Five Minutes with Cebo, Fashion Revolution SA, Ambassador

Our founder Jessica Ramoshaba chatted with Cebo Mtshemla, on why she is sold on sustainable fashion

“It won’t solve every issue in our current fashion system but it certainly is a step towards slowing fashion down.”

Cebo Mtshemla

How did you get into Fashion Revolution?

Shortly after watching The True Cost documentary in 2018. I grew interested in learning more about sustainable and ethical fashion. The @fash_rev Instagram was a really useful resource in helping me educate myself further on the topic. When I heard about the opportunity to get involved in your country as a student ambassador I knew I had to get involved somehow!

What is your role there?

My role as a student ambassador feels somewhat similar to all I was doing before officially being part of Fashion Revolution. Except now, I have even more room to take action. I continue to share resources and their posts on my Instagram stories to encourage engagement but now being part of the team will allow for room to make a direct impact by setting up events and having a channel to execute ideas with people who are incredibly knowledgeable and passionate about changing our current fashion system. 

Why are you passionate about sustainability?

As someone who is working towards a career in fashion (I am a fashion design student), it’s important to reflect on the current fashion system and see what change I would like to make. Sustainability is about more than just the planet, it’s about people too. Fashion is sold to us in an incredibly glamorous way but wearing and making these clothes shouldn’t cost people’s lives. I’m passionate about sustainability because we need to protect the planet and those who make our clothes.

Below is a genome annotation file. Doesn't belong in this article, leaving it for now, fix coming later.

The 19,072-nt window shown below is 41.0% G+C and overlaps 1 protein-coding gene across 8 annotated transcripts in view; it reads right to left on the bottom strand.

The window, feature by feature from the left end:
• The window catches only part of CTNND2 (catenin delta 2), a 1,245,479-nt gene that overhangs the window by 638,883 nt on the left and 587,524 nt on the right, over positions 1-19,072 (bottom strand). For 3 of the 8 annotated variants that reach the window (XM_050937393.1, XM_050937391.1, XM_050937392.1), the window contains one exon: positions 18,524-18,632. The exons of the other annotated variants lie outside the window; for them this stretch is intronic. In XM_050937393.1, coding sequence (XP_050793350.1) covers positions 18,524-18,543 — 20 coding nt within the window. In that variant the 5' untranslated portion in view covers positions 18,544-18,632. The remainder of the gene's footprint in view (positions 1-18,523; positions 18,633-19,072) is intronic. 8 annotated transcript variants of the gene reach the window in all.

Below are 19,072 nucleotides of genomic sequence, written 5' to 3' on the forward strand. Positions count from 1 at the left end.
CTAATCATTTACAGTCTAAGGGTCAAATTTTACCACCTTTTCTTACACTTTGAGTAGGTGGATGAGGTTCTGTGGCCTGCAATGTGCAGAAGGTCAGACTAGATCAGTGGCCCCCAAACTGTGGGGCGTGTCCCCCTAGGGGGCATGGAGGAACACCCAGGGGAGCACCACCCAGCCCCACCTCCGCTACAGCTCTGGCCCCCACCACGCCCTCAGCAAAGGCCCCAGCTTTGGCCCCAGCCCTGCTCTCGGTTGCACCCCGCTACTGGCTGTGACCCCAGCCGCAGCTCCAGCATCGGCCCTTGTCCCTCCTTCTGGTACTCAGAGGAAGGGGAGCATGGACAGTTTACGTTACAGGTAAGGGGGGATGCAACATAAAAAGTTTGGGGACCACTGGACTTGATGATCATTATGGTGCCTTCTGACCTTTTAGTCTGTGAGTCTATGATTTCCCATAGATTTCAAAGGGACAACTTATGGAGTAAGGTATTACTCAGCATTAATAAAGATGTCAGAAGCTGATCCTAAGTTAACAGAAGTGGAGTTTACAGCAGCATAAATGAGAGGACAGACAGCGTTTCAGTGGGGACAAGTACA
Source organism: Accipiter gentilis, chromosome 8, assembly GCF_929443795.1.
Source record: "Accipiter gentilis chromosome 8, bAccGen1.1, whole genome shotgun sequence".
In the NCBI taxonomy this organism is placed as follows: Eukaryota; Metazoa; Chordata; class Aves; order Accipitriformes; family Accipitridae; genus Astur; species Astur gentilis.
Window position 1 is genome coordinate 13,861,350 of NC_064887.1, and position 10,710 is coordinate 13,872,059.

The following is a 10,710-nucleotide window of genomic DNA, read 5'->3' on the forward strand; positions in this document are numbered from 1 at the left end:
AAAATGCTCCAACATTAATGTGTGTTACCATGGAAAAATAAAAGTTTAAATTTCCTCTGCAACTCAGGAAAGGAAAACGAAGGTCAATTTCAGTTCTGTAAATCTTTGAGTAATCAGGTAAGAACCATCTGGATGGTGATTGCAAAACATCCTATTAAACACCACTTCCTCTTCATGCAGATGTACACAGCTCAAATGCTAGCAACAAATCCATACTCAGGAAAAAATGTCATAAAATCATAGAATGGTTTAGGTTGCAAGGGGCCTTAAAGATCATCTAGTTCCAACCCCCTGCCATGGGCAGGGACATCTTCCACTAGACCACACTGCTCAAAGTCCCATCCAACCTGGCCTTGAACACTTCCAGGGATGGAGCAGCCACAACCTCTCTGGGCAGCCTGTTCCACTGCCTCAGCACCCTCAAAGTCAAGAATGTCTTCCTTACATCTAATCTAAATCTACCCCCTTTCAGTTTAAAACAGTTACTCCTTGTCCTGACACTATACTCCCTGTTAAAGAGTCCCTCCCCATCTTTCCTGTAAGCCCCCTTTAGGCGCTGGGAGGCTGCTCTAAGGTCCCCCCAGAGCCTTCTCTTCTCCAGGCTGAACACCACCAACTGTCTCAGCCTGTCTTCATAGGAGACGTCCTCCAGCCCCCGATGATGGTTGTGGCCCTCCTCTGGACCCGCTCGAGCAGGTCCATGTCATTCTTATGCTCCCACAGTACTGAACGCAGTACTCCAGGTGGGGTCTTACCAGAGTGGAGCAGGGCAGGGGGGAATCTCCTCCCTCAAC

What do you think young people need to understand about sustainable fashion?

That you don’t need a lot of money to make sustainable fashion choices. The most sustainable clothes are the ones you already own. Sustainable fashion, in reality, can cost very little. But with that being said, we all should reflect on what we think clothes should cost. Fast fashion has given us a warped perception of how much clothes are worth. 

What tips would you give someone who wants to start wearing sustainable fashion?

Start with what you have. You will be amazed by how many outfit combinations you can make with the same top. My first instinct was to start thrifting my clothes instead of buying from fast fashion, but over the past couple of months, I haven’t introduced new items into my wardrobe. Layering and playing with what I have has proven to be my way of making sustainable fashion choices. Be open to figuring out what your way will be. 

What two things regulations would you implement if you had power?

I wish there was a consequence for greenwashing because, in reality, it’s misinformation. We just need more regulations in place the ENFORCE ethical clothing production, push transparency, and create REAL sustainable solutions. A lot of sustainable businesses have been exploring on-demand manufacturing which, if fashion as a whole shifted in that direction would be interesting.